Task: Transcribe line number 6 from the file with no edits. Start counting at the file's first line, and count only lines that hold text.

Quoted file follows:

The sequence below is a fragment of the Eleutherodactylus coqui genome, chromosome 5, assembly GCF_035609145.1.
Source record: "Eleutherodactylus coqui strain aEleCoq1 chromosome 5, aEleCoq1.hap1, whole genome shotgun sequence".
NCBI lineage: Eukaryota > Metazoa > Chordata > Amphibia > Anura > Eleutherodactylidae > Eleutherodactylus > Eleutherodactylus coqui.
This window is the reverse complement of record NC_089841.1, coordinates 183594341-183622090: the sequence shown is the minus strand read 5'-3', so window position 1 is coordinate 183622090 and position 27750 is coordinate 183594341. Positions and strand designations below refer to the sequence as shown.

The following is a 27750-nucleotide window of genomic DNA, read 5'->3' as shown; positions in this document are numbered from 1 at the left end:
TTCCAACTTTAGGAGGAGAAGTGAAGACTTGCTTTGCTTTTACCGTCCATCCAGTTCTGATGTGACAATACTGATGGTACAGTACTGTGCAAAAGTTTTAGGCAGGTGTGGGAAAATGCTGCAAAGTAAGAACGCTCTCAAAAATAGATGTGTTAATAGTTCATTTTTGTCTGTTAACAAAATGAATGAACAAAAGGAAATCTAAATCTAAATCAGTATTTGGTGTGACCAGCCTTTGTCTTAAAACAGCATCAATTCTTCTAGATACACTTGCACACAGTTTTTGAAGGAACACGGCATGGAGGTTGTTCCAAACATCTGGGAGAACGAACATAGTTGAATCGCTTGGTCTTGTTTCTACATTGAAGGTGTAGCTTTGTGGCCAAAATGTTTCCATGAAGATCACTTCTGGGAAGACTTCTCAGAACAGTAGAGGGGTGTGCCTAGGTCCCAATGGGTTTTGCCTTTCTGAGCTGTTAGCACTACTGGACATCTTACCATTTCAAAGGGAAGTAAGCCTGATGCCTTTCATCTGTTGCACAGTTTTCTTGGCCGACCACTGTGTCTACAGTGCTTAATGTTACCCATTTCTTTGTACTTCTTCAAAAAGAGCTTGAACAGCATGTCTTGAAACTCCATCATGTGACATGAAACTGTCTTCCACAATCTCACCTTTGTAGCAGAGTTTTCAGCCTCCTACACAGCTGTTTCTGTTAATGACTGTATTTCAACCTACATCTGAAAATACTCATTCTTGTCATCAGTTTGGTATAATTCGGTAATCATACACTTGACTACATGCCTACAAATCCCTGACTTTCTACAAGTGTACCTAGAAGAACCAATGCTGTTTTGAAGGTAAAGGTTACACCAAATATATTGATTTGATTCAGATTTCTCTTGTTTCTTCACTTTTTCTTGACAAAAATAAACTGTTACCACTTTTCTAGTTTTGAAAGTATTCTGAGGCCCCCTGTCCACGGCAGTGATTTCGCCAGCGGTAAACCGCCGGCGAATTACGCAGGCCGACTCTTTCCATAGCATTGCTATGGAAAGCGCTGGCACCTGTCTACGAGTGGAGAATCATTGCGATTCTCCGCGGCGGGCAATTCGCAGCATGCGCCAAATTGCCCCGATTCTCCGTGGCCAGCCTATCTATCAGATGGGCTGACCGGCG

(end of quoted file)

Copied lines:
TTCCAACTTTAGGAGGAGAAGTGAAGACTTGCTTTGCTTTTACCGTCCATCCAGTTCTGATGTGACAATACTGATGGTACAGTACTGTGCAAAAGTTTTAGGCAGGTGTGGGAAAATGCTGCAAAGTAAGAACGCTCTCAAAAATAGATGTGTTAATAGTTCATTTTTGTCTGTTAACAAAATGAATGAACAAAAGGAAATCTAAATCTAAATCAGTATTTGGTGTGACCAGCCTTTGTCTTAAAACAGCATCAATTCTTCTAGATACACTTGCACACAGTTTTTGAAGGAACACGGCATGGAGGTTGTTCCAAACATCTGGGAGAACGAACATAGTTGAATCGCTTGGTCTTGTTTCTACATTGAAGGTGTAGCTTTGTGGCCAAAATGTTTCCATGAAGATCACTTCTGGGAAGACTTCTCAGAACAGTAGAGGGGTGTGCCTAGGTCCCAATGGGTTTTGCCTTTCTGAGCTGTTAGCACTACTGGACATCTTACCATTTCAAAGGGAAGTAAGCCTGATGCCTTTCATCTGTTGCACAGTTTTCTTGGCCGACCACTGTGTCTACAGTGCTTAATGTTACCCATTTCTTTGTACTTCTTCAAAAAGAGCTTGAACAGCATGTCTTGAAACTCCATCATGTGACATGAAACTGTCTTCCACAATCTCACCTTTGTAGCAGAGTTTTCAGCCTCCTACACAGCTGTTTCTGTTAATGACTGTATTTCAACCTACATCTGAAAATACTCATTCTTGTCATCAGTTTGGTATAATTCGGTAATCATACACTTGACTACATGCCTACAAATCCCTGACTTTCTACAAGTGTACCTAGAAGAACCAATGCTGTTTTGAAGGTAAAGGTTACACCAAATATATTGATTTGATTCAGATTTCTCTTGTTTCTTCACTTTTTCTTGACAAAAATAAACTGTTACCACTTTTCTAGTTTTGAAAGTATTCTGAGGCCCCCTGTCCACGGCAGTGATTTCGCCAGCGGTAAACCGCCGGCGAATTACGCAGGCCGACTCTTTCCATAGCATTGCTATGGAAAGCGCTGGCACCTGTCTACGAGTGGAGAATCATTGCGATTCTCCGCGGCGGGCAATTCGCAGCATGCGCCAAATTGCCCCGATTCTCCGTGGCCAGCCTATCTATCAGATGGGCTGACCGGCG